For those interested in a different approach related to the thread’s subject see:
https://geodesy.noaa.gov/PUBS_LIB/NAVD.pdf Article 11 “Survey Instrumentation and Procedures,” by Harold Beard. It includes a description of “Double simultaneous leveling” used during leveling for NAVD88. While not mentioned in the article but alluded to by Larry Scott, there are uncorrectable refraction biases due the one-way run. The FGCS leveling specifications https://geodesy.noaa.gov/FGCS/tech_pub/Fgcsvert.v41.specs.pdf allow the method but with conditions.
For those who have never seen one, I attach a photo of the rod used.
I'm a fan off double simultaneous leveling using 3 meter rods with the 301.555 centimeter offset between the left and right sides of the Invar strip.
I haven't needed them for years, and if anybody has a use for them just come to Pasadena, California and pick 'em up.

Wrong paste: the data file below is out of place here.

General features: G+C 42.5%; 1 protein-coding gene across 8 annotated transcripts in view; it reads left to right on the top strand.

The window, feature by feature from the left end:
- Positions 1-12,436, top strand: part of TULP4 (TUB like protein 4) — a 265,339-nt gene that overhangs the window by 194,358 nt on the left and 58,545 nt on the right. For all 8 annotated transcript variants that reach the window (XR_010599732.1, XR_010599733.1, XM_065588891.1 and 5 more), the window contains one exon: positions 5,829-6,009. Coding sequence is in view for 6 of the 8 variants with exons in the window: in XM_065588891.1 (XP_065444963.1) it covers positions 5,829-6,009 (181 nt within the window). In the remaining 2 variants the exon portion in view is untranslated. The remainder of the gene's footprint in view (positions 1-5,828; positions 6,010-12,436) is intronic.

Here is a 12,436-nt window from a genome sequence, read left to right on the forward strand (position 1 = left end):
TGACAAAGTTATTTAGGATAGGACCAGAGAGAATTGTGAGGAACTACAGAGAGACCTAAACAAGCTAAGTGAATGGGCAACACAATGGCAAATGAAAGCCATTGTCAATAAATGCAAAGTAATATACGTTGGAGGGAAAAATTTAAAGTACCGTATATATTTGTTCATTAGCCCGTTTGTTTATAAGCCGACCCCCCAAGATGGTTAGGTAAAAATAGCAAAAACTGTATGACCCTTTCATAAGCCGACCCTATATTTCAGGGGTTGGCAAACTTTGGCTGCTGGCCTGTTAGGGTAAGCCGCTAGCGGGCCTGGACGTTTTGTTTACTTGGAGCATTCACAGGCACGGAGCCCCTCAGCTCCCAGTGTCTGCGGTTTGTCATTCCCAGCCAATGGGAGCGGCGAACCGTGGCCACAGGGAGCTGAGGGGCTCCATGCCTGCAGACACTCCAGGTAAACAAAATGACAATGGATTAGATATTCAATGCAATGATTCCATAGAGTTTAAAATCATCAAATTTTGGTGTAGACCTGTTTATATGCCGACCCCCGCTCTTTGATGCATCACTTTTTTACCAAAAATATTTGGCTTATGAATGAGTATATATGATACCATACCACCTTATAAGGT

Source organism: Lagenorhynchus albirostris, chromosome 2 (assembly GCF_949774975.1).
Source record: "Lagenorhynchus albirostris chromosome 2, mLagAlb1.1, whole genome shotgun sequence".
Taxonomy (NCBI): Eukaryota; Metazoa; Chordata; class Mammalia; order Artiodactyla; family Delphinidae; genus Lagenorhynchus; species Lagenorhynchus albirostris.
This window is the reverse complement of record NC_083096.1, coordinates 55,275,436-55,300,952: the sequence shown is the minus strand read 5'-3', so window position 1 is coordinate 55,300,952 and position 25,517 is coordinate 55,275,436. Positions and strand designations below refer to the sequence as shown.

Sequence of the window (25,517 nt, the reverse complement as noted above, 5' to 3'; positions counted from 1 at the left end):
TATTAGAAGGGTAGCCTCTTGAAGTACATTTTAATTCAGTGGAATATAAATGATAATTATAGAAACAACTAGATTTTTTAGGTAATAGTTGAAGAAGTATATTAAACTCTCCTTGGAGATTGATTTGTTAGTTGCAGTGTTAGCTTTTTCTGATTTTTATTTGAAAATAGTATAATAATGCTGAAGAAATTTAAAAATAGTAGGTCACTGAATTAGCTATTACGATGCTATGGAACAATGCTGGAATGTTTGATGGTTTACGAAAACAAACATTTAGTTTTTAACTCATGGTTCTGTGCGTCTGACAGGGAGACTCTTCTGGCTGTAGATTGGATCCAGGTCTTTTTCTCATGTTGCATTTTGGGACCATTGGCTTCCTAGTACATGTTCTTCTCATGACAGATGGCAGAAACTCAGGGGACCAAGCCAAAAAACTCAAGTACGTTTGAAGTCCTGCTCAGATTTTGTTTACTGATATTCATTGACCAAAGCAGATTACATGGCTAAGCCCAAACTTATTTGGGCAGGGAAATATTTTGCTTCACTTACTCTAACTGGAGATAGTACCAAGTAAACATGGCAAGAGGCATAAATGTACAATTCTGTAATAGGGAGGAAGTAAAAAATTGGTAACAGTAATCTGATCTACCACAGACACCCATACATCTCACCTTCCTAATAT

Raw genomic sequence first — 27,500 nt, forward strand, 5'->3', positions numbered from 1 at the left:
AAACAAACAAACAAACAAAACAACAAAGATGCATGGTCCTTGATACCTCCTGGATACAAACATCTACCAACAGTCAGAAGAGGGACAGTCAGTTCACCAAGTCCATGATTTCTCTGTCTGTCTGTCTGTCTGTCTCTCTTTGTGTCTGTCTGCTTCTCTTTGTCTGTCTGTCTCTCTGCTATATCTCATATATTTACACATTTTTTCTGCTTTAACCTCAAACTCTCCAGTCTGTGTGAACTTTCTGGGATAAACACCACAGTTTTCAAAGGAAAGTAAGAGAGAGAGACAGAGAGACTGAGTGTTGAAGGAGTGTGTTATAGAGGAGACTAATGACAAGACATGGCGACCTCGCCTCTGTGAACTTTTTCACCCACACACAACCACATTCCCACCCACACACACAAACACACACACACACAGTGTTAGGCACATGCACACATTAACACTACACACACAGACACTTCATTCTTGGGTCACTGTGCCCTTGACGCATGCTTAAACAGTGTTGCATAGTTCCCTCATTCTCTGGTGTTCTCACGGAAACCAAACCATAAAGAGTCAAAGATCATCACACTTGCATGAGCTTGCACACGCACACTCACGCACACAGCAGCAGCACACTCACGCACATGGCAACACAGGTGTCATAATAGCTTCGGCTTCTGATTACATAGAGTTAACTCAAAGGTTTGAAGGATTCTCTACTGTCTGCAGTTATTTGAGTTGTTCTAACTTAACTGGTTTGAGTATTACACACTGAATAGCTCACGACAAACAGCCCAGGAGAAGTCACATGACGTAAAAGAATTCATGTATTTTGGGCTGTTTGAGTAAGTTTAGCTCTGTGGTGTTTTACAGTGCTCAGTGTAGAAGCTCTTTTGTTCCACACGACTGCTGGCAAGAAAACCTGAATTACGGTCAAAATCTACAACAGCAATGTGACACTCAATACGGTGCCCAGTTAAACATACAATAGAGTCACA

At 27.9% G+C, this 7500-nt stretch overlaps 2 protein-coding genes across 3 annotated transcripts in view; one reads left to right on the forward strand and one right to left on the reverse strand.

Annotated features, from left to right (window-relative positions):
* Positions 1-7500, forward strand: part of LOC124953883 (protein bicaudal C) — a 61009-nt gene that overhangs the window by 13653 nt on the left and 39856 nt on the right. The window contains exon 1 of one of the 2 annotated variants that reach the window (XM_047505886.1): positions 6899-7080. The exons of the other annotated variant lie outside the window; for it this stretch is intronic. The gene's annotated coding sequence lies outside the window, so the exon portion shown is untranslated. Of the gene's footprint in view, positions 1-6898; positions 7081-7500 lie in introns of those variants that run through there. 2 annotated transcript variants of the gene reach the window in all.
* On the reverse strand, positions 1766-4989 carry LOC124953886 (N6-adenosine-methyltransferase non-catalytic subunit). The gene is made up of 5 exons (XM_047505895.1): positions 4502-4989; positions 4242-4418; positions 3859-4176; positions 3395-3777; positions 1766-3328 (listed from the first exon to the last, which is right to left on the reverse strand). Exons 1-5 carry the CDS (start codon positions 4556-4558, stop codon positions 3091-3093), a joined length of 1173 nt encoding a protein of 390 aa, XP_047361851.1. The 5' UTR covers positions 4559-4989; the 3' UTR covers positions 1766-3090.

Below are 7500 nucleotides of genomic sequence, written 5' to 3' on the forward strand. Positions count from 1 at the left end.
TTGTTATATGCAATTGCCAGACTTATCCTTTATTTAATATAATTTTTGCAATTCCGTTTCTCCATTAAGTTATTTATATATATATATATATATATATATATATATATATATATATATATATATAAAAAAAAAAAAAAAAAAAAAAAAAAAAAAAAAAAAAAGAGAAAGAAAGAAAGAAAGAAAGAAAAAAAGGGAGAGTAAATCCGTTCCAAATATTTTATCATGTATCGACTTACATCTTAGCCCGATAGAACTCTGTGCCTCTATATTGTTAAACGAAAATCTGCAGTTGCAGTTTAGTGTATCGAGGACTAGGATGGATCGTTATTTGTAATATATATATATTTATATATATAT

I can see how refraction can cause a bias because your uphill line of sight is closer to the ground than the downhill one, and the refraction won't be the same.
But how does a two-way run correct for that any better than a double rod one-way run?
At best, the different times would give you two different temperature gradients, but they would tend to be similar.
Seems legit to me. a little extra care in reading and recording saves A LOT of walking (time). We did traverses like that in Alaska "diamond traverse" is what the BLM guys called it. Saved a lot of effort. I don't think we ever had to re-run one because you knew it was critical to get the readings right the first time out there.
Thanks for all the answers, I've learned a couple of things out of this thread.